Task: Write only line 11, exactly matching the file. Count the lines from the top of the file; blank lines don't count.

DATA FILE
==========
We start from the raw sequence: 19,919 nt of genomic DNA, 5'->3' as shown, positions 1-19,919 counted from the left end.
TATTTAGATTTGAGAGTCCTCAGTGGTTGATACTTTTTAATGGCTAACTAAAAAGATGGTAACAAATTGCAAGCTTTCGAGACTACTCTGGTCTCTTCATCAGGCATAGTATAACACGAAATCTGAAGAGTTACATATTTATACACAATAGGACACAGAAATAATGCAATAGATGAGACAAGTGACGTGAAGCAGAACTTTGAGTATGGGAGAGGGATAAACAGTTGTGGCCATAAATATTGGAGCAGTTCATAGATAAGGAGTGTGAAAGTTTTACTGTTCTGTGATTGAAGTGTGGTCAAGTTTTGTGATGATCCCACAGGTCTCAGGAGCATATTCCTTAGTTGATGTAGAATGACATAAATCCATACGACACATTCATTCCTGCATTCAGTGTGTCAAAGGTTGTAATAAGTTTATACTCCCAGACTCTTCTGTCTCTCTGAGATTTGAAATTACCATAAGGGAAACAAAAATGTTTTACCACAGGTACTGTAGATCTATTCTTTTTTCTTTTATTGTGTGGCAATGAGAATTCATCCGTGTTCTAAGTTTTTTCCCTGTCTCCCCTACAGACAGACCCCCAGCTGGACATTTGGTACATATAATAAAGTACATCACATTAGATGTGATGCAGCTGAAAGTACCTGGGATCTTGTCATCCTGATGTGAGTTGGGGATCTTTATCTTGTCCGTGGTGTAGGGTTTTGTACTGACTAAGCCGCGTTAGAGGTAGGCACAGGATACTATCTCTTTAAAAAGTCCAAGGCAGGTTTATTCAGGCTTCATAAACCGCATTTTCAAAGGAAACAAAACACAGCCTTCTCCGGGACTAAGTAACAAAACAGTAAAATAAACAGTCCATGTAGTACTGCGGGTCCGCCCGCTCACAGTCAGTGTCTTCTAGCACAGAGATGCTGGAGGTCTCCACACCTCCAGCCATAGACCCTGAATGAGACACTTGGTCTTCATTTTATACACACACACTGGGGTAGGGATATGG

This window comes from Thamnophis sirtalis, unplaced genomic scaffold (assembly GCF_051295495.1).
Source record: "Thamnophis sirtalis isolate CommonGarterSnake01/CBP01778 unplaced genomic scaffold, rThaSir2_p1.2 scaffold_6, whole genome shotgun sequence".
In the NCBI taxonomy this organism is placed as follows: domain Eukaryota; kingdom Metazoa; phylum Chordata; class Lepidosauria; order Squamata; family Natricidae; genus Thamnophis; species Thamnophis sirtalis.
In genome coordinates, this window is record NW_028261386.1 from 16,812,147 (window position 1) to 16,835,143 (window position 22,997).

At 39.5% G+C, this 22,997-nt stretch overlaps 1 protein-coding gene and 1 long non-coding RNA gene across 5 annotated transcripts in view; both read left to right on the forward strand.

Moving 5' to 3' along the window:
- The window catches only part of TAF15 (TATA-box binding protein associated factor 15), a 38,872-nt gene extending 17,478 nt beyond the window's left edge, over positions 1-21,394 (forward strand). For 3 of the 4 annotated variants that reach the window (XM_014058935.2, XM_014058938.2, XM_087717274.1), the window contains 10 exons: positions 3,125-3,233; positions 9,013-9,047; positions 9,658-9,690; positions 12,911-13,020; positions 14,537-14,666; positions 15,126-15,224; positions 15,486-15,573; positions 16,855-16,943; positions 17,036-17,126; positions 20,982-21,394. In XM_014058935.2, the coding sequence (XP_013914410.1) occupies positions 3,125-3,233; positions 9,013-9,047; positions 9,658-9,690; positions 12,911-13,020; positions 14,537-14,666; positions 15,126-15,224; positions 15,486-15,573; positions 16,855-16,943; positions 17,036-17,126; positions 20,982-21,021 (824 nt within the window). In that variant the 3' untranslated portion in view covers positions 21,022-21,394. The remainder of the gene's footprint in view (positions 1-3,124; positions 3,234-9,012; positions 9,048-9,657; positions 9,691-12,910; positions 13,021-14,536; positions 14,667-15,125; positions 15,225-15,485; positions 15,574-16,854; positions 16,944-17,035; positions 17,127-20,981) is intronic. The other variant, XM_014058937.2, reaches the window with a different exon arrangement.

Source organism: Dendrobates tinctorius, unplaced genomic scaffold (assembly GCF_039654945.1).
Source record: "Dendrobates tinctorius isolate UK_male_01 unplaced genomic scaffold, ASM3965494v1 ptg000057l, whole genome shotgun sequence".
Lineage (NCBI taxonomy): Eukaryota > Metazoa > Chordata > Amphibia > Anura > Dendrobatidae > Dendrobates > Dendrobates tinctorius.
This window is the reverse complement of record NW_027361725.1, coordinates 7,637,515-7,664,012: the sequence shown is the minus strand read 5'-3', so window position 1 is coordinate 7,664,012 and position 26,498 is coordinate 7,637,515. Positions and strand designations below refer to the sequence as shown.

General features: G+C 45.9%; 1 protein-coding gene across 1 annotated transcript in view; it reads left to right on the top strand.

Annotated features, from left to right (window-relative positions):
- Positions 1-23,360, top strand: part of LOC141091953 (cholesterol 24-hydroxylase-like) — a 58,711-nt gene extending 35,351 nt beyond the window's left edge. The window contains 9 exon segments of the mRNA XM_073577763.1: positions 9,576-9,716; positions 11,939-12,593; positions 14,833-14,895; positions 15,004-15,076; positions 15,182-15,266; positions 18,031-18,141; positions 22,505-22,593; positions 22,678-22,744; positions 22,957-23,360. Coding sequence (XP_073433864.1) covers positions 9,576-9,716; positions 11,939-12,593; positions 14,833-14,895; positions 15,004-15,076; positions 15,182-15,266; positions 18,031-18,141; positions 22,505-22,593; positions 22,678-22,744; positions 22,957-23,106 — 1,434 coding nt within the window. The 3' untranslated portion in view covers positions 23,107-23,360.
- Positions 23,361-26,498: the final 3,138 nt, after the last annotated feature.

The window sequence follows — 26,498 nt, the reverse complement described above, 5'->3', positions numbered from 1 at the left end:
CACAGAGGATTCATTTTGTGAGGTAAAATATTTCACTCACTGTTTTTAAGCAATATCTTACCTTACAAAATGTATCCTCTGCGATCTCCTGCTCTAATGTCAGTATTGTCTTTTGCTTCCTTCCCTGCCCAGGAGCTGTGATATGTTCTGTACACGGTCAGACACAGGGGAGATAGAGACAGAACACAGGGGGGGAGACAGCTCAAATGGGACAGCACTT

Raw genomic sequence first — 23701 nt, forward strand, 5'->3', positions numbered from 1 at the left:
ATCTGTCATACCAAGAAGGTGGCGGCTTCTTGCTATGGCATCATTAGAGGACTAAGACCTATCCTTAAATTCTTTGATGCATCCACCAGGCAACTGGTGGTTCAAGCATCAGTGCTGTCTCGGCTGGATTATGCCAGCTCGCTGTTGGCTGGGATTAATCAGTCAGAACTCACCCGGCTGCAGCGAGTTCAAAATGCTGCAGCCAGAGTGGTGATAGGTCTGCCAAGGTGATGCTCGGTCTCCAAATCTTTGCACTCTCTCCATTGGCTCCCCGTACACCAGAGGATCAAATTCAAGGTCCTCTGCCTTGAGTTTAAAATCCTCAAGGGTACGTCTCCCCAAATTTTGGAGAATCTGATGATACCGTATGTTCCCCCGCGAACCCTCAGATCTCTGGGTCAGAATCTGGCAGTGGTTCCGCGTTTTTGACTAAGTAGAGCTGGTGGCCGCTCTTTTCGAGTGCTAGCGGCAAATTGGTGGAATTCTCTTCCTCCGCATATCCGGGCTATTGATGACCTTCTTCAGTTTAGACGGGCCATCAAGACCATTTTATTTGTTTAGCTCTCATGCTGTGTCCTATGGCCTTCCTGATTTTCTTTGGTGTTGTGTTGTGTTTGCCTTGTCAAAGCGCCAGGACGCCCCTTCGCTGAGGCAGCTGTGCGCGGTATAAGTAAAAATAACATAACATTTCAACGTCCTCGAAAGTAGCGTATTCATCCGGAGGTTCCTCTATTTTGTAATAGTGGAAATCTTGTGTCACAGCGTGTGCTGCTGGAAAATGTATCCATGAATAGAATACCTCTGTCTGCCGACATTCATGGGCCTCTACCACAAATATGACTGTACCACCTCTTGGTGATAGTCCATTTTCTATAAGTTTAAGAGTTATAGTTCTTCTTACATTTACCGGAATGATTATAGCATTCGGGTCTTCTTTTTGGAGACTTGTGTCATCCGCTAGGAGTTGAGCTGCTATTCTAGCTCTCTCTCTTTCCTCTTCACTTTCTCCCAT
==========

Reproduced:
Source record: "Dendrobates tinctorius isolate UK_male_01 unplaced genomic scaffold, ASM3965494v1 ptg000057l, whole genome shotgun sequence".